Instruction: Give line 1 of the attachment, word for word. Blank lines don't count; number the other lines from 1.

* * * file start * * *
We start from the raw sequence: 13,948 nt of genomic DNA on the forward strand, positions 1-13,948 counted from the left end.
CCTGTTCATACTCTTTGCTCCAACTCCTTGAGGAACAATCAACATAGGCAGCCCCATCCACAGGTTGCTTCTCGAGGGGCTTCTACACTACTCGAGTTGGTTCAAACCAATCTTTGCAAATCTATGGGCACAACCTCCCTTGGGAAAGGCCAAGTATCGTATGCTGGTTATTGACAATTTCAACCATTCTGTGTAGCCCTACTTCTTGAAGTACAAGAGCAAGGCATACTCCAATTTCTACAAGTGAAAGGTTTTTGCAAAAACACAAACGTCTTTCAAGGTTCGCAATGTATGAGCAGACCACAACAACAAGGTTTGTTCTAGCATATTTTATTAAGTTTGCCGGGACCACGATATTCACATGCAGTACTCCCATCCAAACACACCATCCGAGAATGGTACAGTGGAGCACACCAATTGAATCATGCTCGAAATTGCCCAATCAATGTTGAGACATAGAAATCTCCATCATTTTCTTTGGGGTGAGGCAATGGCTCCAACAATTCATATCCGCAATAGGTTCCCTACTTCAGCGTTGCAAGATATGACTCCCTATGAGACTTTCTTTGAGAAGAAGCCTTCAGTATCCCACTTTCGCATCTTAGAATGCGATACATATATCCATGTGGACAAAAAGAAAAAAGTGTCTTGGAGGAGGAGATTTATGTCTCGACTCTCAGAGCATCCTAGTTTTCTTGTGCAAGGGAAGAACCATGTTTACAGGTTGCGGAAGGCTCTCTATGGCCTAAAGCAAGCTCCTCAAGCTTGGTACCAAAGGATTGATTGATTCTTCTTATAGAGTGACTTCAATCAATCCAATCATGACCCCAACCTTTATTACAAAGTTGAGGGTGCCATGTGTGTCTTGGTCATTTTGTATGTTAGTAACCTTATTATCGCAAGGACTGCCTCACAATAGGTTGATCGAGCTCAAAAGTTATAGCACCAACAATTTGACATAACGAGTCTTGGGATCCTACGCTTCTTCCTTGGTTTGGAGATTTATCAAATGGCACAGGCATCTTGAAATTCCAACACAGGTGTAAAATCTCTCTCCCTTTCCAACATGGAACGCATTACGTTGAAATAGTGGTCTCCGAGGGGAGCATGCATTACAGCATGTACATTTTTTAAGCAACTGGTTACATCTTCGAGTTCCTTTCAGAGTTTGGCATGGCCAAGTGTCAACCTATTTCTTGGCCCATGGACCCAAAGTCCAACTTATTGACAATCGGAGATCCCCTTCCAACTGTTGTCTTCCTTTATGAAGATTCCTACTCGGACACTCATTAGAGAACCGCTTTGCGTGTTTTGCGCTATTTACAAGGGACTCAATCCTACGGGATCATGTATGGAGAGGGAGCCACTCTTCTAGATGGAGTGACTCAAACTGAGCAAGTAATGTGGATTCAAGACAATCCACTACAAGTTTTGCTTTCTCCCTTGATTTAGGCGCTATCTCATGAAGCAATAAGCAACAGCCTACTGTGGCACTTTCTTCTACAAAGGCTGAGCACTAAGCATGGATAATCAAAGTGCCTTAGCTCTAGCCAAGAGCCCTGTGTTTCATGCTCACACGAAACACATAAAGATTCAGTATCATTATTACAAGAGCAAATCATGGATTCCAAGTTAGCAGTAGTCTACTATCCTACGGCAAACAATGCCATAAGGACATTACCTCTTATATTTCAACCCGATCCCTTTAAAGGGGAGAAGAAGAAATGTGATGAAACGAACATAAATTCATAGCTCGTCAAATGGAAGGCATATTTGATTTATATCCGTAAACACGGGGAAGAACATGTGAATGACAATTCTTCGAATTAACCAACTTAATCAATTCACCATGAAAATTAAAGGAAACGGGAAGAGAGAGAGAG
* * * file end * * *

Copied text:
We start from the raw sequence: 13,948 nt of genomic DNA on the forward strand, positions 1-13,948 counted from the left end.